Coastwest Unrest
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Coastwest Unrest

Las Vegas, Nevada, United States | INDIE

Las Vegas, Nevada, United States | INDIE
Band Folk Rock


This band has not uploaded any videos
This band has not uploaded any videos



"Best Year On Record"

Best year on record
2010 marks a peak for local artists and their albums
We'll admit: Drawing up a list of candidates for the top 10 local albums of the year is rarely easy. Once you get past the six or seven truly great selections, you have to then ruminate over records that were good, but not great. And frankly, every top 10 album list, regardless of where the music came from, should exclusively be great, top to bottom.

This year, for the first time, we not only quickly came up with 10 albums we loved, but we had leftovers that were simply less great. Some of those qualified for honorable mention status -- we couldn't pick one among the three rapper HighDro released for the top 10, so he gets a special designation, and we disqualified EPs -- and some of them aren't here at all. Which bolsters the notion that a lot of really fucking good music came out of Las Vegas this year. Here are our 10 best, in alphabetical order.

Coastwest Unrest

Old Weird America

Possibly the most interesting record of the bunch, Old Weird America takes unlikely influences for the Vegas rock scene -- folk, rustic blues, country, waltzes, jigs -- and reforms them into something modern and stimulating. The title could not be more appropriate, as Coastwest Unrest tweaks the typically stubborn Americana genre and gives it something of an indie rock sensibility, with Dylan-esque lyrical commentary to add more dynamic to these 10 songs. Those who pine for something more traditional and those who crave something off the beaten path will both find common ground here. MIKE PREVATT
- Las Vegas CityLife

"As Dusty Rhodes checks out, Coastwest Unrest steps in"

One door closes, another one opens. As Vegas bade farewell to one of its favorite nonlocal local bands when Dusty Rhodes and the River Band headlined Beauty Bar last Sunday night, fans got to experience a relatively new outfit, folksy Vegas punks Coastwest Unrest. Formed in 2009, the full-sounding trio has managed to stay off the radar of many concert-goers, only recently breaking onto the Downtown music scene after touring around the country.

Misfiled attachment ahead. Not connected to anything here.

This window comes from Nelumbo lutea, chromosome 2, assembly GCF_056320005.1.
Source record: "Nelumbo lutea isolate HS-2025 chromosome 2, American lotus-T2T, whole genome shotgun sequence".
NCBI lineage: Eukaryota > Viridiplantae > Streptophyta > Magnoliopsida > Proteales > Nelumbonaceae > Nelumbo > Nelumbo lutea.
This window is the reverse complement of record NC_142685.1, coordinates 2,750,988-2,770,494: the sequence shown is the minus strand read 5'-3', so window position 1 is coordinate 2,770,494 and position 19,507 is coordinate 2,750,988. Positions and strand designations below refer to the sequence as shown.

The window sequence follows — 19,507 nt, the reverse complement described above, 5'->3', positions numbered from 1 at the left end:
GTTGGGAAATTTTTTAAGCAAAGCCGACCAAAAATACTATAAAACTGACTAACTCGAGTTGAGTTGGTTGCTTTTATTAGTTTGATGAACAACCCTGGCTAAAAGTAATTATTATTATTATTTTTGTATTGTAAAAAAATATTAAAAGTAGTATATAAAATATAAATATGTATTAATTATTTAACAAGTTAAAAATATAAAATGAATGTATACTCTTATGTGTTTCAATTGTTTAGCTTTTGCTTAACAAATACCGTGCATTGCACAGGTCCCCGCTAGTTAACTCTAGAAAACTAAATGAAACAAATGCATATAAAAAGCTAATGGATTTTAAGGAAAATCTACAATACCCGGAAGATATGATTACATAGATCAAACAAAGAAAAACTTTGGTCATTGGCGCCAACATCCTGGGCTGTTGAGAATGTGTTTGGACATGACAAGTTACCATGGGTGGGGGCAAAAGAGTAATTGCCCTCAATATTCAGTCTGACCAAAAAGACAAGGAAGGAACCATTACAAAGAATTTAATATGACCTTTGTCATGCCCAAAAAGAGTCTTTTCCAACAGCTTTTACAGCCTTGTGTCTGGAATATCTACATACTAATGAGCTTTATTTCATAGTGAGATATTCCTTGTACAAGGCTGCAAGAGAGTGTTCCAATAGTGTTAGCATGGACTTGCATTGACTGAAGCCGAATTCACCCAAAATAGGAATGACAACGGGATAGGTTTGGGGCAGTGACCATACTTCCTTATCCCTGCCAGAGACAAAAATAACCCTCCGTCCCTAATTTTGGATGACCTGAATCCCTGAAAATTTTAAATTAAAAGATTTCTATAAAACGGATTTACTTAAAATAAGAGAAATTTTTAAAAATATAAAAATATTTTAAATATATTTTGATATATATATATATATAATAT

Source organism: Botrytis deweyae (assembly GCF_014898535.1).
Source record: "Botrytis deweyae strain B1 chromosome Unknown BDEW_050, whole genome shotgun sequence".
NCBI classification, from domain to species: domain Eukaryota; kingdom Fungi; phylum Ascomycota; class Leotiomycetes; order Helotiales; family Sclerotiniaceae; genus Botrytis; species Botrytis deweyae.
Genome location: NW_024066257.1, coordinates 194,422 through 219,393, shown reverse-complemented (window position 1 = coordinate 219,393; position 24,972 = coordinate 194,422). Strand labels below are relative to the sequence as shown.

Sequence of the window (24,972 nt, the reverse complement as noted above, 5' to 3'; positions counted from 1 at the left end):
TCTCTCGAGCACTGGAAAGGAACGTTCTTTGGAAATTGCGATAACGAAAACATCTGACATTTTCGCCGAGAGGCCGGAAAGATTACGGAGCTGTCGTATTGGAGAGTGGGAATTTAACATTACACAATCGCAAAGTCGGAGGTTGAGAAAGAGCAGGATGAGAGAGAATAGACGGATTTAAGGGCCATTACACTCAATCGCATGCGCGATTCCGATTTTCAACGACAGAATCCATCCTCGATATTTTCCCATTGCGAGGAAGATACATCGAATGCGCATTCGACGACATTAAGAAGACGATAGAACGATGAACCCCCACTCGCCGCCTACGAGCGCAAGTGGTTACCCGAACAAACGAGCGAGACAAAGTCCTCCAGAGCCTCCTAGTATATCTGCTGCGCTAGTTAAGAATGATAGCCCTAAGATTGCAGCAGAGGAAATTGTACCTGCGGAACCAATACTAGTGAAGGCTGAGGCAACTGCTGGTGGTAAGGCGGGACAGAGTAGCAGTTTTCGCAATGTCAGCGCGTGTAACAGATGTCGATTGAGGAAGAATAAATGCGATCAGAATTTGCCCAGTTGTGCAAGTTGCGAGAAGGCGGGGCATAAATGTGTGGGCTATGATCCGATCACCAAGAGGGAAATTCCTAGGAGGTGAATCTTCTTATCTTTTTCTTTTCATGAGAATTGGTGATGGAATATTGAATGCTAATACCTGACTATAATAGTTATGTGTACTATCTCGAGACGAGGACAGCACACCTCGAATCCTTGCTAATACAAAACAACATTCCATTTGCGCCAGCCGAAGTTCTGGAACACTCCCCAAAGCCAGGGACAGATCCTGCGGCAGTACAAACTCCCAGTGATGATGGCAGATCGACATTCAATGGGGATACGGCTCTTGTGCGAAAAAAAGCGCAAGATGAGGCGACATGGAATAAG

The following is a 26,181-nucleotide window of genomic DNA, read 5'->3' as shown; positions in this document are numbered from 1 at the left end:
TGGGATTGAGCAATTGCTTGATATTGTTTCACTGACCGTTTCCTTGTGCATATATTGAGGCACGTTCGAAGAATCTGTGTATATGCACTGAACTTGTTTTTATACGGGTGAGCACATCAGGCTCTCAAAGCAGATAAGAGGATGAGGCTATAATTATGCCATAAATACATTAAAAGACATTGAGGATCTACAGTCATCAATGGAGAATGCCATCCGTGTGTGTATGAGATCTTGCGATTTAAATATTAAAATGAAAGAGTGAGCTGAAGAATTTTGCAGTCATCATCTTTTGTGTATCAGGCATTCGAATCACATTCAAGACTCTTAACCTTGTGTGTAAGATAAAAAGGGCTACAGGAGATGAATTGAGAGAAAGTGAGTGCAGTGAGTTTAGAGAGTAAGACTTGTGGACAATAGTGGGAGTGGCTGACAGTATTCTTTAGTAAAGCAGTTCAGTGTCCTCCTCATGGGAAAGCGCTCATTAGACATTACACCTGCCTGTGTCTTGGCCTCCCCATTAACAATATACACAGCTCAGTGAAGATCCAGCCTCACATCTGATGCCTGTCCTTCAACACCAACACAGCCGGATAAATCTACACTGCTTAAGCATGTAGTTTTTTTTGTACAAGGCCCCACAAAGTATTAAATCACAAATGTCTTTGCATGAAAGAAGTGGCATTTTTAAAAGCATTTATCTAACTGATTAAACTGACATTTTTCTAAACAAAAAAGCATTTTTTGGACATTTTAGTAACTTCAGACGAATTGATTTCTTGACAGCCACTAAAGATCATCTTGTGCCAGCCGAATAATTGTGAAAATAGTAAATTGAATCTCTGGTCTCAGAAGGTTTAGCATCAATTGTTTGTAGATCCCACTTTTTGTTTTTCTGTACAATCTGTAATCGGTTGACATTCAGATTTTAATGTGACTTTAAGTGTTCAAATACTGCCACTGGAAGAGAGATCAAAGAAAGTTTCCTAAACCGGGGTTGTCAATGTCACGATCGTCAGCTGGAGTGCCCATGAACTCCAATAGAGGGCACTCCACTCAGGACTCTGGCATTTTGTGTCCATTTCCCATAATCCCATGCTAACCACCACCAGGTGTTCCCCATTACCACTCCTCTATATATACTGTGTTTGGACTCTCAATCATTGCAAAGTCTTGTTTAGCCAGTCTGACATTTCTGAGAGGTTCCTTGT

Singer Noah Dickie; his brother, drummer Josh Dickie; and violinist Alex Barne recorded Coastwest's first album, the 11-song Songs from the Desert, last year, and it caught the attention of College Music Journal, a music events/publishing company. "We just sent it to them, and we ranked really high on their stations," Noah Dickie explains from under his newsboy cap after his band's set. "[Then] we were invited to play some of their festivals for a big chunk of change."

Out-of-towners aren't the only ones willing to shell out bucks for the unassuming trio's rootsy rock. Halfway through the outdoor set, an audience member shuffles forward, picks up a copy of Songs from the onstage stack, and drops a few bills in return. "Thanks," says Barnes, even as he continues drawing a bow across his strings. Perhaps we should thank them, for giving us a hello to go with Dusty's goodbye. - Las Vegas Weekly

"Coastwest Unrest--Old Weird America"

Coastwest Unrest – Old Weird America (Reclaim Records)
The ungainly name is the moniker for two brothers, Josh and Noah Dickie, and a superb violinist named Alex Barnes. Unrest, wherever it is (east, west, south, north), is an apt word for this trio’s music though, which takes you on a mad rush through the first biting tracks, whilst all the time hinting at slowing down a touch, maybe, but you can’t count on it. Well, not until track five, where you can catch your breath and just tap your foot, rather than continuing the Dervish dance that they’ve provided so far.

There is certainly a hint of Pogues(ishness) about these three young Americans, who have been labeled by their local paper as folksy Vegas punks, which sums up The Pogues (except for the Vegas part, of course). Add a touch of Nick Cave, and a smidgeon of 16 Horsepower, and there you have it… well, almost.

This Americana paranoia trio (my label, their lyrics) have a full sound that belies the fact that just three guys are doing this, and their range is pretty wide, and you get the feeling that so is their discipline. They may create a sound that borders on mayhem at times, but the tunes are strong, and so is the playing; neither do the vocals ever waver.

This is a pure romper stomper of an album, where the band take off their coats, let down their hair, and give it their all. And their all is an awful, awful lot, which you should share just as soon as you can.
Kev A. - Leicester Bangs UK

"Old Weird America--Review"

Coastwest Unrest
Old Weird America (Reclaim Records)
The term "old weird America" was coined by renowned music writer Greil Marcus, and used to rename Invisible Republic, his book on Bob Dylan/The Band's 1967 Basement Tapes recordings. The term describes the amalgamation of 1920s/1930s folk, blues and country music embodied on Harry Smith's iconic Anthology of American Folk Music, which is thought to heavily influence Dylan during the Basement Tapes era. It's a curious source of inspiration for a band out of Las Vegas, a place not exactly known for embracing roots music. But the city's musical range has been expanding quicker than the city itself -- which is saying something -- and Coastwest Unrest is evidence of that adventurousness.